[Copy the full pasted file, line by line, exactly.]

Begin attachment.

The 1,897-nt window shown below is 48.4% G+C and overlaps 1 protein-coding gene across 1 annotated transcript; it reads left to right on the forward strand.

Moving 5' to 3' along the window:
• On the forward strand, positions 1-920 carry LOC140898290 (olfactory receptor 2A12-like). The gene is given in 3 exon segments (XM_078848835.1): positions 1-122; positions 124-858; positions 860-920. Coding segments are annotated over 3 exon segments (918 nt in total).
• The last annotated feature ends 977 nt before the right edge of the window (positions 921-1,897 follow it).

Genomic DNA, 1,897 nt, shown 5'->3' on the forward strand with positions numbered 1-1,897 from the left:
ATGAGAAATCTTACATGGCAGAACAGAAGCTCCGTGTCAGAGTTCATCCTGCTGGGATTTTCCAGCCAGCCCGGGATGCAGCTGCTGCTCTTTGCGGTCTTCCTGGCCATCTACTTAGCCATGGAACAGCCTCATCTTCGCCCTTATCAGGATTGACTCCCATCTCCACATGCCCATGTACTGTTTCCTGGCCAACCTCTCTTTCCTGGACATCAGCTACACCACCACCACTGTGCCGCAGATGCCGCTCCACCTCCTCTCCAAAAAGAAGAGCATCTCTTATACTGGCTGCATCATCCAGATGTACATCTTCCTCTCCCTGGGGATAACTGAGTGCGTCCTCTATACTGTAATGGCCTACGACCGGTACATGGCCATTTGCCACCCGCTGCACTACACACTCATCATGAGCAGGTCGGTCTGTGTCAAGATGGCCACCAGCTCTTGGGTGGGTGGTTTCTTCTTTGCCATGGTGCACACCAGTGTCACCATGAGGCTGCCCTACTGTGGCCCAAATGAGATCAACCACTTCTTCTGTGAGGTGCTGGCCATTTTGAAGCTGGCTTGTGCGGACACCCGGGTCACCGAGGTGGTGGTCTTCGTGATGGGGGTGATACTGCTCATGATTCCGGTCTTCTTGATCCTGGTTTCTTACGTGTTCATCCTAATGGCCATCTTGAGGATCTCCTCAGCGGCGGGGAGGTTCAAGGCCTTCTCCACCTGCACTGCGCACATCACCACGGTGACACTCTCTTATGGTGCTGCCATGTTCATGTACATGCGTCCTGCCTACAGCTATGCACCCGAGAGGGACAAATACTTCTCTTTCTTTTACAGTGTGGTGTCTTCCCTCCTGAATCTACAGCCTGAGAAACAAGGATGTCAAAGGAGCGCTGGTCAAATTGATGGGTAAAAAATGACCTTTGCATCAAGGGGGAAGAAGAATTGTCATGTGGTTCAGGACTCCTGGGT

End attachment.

The 1,897-nt window shown below is 48.4% G+C and overlaps 1 protein-coding gene across 1 annotated transcript; it reads left to right on the forward strand.

Moving 5' to 3' along the window:
• On the forward strand, positions 1-920 carry LOC140898290 (olfactory receptor 2A12-like). The gene is given in 3 exon segments (XM_078848835.1): positions 1-122; positions 124-858; positions 860-920. Coding segments are annotated over 3 exon segments (918 nt in total).
• The last annotated feature ends 977 nt before the right edge of the window (positions 921-1,897 follow it).

Genomic DNA, 1,897 nt, shown 5'->3' on the forward strand with positions numbered 1-1,897 from the left:
ATGAGAAATCTTACATGGCAGAACAGAAGCTCCGTGTCAGAGTTCATCCTGCTGGGATTTTCCAGCCAGCCCGGGATGCAGCTGCTGCTCTTTGCGGTCTTCCTGGCCATCTACTTAGCCATGGAACAGCCTCATCTTCGCCCTTATCAGGATTGACTCCCATCTCCACATGCCCATGTACTGTTTCCTGGCCAACCTCTCTTTCCTGGACATCAGCTACACCACCACCACTGTGCCGCAGATGCCGCTCCACCTCCTCTCCAAAAAGAAGAGCATCTCTTATACTGGCTGCATCATCCAGATGTACATCTTCCTCTCCCTGGGGATAACTGAGTGCGTCCTCTATACTGTAATGGCCTACGACCGGTACATGGCCATTTGCCACCCGCTGCACTACACACTCATCATGAGCAGGTCGGTCTGTGTCAAGATGGCCACCAGCTCTTGGGTGGGTGGTTTCTTCTTTGCCATGGTGCACACCAGTGTCACCATGAGGCTGCCCTACTGTGGCCCAAATGAGATCAACCACTTCTTCTGTGAGGTGCTGGCCATTTTGAAGCTGGCTTGTGCGGACACCCGGGTCACCGAGGTGGTGGTCTTCGTGATGGGGGTGATACTGCTCATGATTCCGGTCTTCTTGATCCTGGTTTCTTACGTGTTCATCCTAATGGCCATCTTGAGGATCTCCTCAGCGGCGGGGAGGTTCAAGGCCTTCTCCACCTGCACTGCGCACATCACCACGGTGACACTCTCTTATGGTGCTGCCATGTTCATGTACATGCGTCCTGCCTACAGCTATGCACCCGAGAGGGACAAATACTTCTCTTTCTTTTACAGTGTGGTGTCTTCCCTCCTGAATCTACAGCCTGAGAAACAAGGATGTCAAAGGAGCGCTGGTCAAATTGATGGGTAAAAAATGACCTTTGCATCAAGGGGGAAGAAGAATTGTCATGTGGTTCAGGACTCCTGGGT